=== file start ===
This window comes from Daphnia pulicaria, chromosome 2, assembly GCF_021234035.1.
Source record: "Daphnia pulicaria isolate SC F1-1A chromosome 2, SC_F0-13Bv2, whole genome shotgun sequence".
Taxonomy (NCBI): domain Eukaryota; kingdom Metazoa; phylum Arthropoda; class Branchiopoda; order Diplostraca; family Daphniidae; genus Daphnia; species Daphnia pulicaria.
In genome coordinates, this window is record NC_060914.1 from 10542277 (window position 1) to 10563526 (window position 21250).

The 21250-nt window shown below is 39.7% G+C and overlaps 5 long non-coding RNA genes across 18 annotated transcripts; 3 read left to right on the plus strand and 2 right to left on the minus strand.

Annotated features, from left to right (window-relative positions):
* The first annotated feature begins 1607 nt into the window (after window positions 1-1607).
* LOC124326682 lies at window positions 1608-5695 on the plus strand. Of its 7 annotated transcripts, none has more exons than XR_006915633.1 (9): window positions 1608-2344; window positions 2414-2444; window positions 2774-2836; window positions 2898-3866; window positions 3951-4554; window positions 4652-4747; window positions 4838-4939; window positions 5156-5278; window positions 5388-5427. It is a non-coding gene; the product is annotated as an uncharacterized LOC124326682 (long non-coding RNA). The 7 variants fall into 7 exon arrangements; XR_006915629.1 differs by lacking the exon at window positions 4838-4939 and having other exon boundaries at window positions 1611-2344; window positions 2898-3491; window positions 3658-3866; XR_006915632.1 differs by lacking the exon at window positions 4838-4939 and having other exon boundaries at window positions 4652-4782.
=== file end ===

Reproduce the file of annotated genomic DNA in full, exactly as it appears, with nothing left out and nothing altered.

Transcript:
This window comes from Daphnia pulicaria, chromosome 2, assembly GCF_021234035.1.
Source record: "Daphnia pulicaria isolate SC F1-1A chromosome 2, SC_F0-13Bv2, whole genome shotgun sequence".
Taxonomy (NCBI): domain Eukaryota; kingdom Metazoa; phylum Arthropoda; class Branchiopoda; order Diplostraca; family Daphniidae; genus Daphnia; species Daphnia pulicaria.
In genome coordinates, this window is record NC_060914.1 from 10542277 (window position 1) to 10563526 (window position 21250).

The 21250-nt window shown below is 39.7% G+C and overlaps 5 long non-coding RNA genes across 18 annotated transcripts; 3 read left to right on the plus strand and 2 right to left on the minus strand.

Annotated features, from left to right (window-relative positions):
* The first annotated feature begins 1607 nt into the window (after window positions 1-1607).
* LOC124326682 lies at window positions 1608-5695 on the plus strand. Of its 7 annotated transcripts, none has more exons than XR_006915633.1 (9): window positions 1608-2344; window positions 2414-2444; window positions 2774-2836; window positions 2898-3866; window positions 3951-4554; window positions 4652-4747; window positions 4838-4939; window positions 5156-5278; window positions 5388-5427. It is a non-coding gene; the product is annotated as an uncharacterized LOC124326682 (long non-coding RNA). The 7 variants fall into 7 exon arrangements; XR_006915629.1 differs by lacking the exon at window positions 4838-4939 and having other exon boundaries at window positions 1611-2344; window positions 2898-3491; window positions 3658-3866; XR_006915632.1 differs by lacking the exon at window positions 4838-4939 and having other exon boundaries at window positions 4652-4782.